In the time that I have not been writing, I have tried my level best to dedicate most of my time to complete my pending school work and project. The remainder of my time has, however, been distributed to keeping fit, learning new skills and as much as possible, trying to stay home and prevent the spread of the Corona Virus. Needless to say, I have been keeping up with the politics and recent developments in the country and dishing out my two cents on the issues to, unfortunately, my poor family members. Sorry guys.

While a lot has been happening every day, it is indeed unfortunate that these bad ordeals have been perpetrated during our most vulnerable period. It does not help that for us to stop or minimize the spread of the virus, our safety does not depend on us and us alone; it requires the multifaceted effort of every one of our neighbours.

Who is a neighbour? That is a pathetic attempt at a joke for the learned friends. It was supposed to jog your memory of the case you had to have at your fingertips while doing the Law of Tort. Now that I have explained it, it doesn’t really seem like it… Anyway…

I am here to share my two cents on the elephant in the room… The uncomfortable scenario that has loomed in on the two arms of government. I have watched time and again as the presidents of the Executive and the Judiciary poked at one another and, I am at a lack of words. I am not here to take sides, but highlight just how much this should not be a joke or make it to ‘small talk’ within our circles only for us to take the matter lightly. While the head of the Executive arm of the government has been, for quite some time now, focused on economic development and leaving behind a legacy for himself, the President of the Judiciary has had his hands full in keeping that arm of the government afloat. This is not meant to be interpreted that the President has not had his hands full while leading the country during this crisis.

My sentiments are not just drawn from the recent jabs they each threw at one another, rather, on the role the judiciary plays in trying to create and maintain a sustainable crime-free society. While economic development is indisputably crucial to our well-being, a lot of factors must be met that would aid in achieving it; all of which can be summarized by the Sustainable Development Goals. (More information is available at <>) We easily forget that “fair and effective criminal justice systems can play a vital role in ensuring sustainable and inclusive development for all,” leaving no one behind. “Through Goal 16 which promotes peace, justice and the rule of law, the Sustainable Development Goals recognize that development efforts are closely linked with the justice sector.” This merely illustrates that the objectives of both arms of the government are interlinked.

Secondly, it was interesting to note that after the reveal of the allocations of monies to different government institutions and one could not help but wonder why there was such a difference in the allocations of monies to both the Judiciary and Parliament; irrespective of the fact that both are of the same stature as arms of government. The Judiciary has time and again cried out that it is indeed underfunded and that more monies should be allocated in order to speed up and effectively preside over disputes brought to it for resolution. Recently, I was going through a document released by the Hon. Chief Justice Maraga a while back entitled Criminal Justice System in Kenya: An Audit, I was able to understand just how much the required monies are needed, and why a deprivation of such cripples not only the criminal justice system, but the country as a whole.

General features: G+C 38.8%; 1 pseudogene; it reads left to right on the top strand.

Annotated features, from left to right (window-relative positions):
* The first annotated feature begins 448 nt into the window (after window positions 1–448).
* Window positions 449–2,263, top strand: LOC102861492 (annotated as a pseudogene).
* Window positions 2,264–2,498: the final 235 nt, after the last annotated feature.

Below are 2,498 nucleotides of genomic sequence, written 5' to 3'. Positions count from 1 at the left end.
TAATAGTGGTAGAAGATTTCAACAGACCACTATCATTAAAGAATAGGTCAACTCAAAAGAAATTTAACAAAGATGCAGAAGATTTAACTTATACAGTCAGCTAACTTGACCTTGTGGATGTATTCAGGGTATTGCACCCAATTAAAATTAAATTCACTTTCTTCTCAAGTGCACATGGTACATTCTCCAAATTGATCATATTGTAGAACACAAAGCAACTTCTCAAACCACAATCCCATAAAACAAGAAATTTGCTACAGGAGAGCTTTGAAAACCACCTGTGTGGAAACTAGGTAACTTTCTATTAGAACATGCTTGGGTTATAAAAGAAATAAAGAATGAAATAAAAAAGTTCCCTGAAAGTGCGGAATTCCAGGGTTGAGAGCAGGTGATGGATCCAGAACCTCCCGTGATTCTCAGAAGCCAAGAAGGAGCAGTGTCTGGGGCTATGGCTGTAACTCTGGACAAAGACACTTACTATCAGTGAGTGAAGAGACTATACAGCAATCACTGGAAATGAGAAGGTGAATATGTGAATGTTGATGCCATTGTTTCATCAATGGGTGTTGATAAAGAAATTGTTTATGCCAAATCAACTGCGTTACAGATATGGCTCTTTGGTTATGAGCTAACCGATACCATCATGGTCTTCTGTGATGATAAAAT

Interestingly, similar sentiments were shared by Christine Mungai, (creator and editor of The Elephant) in her publications, who further examined what Judiciary budget cuts force it to do. The cuts may force the judicial officers, knowingly or otherwise, to pay more attention to petty offences which, allegedly, are easier to prove; slapping persons with fines used to finance it. This, arguably, may be the linkage as to why the Daily Nation <> reported that even though some bail terms are payable, some remandees may not be able to meet such conditions and are forced to be deprived of liberty as an alternative. Payable but unaffordable bail terms. It may not be as far-fetched as some may presume. Imprisonment cosntitutes one aspect of deprivation of liberty and it is in penal institutions that these unfortunate persons land in.

Currently, our prison capacity is at 190.5% and overpopulation is one aspect of one of the ailments of Kenya’s Correctional System. It so bad that Mr. Omboto John Onyango opined that even in the post colonial period, overpopulation is still the root cause of decay in prisons in Kenya. Given that some historians are of the idea that prisons were purposefully established and maintained in poor state because the prisoners were mostly Africans opposed to the White Rule, what justification would we give now that we have an independent State for over half a century? Remandees constitute about half of the prison population in Kenya. If that number was reduced, overpopulation and the consequences that come with it will be reduced just as much.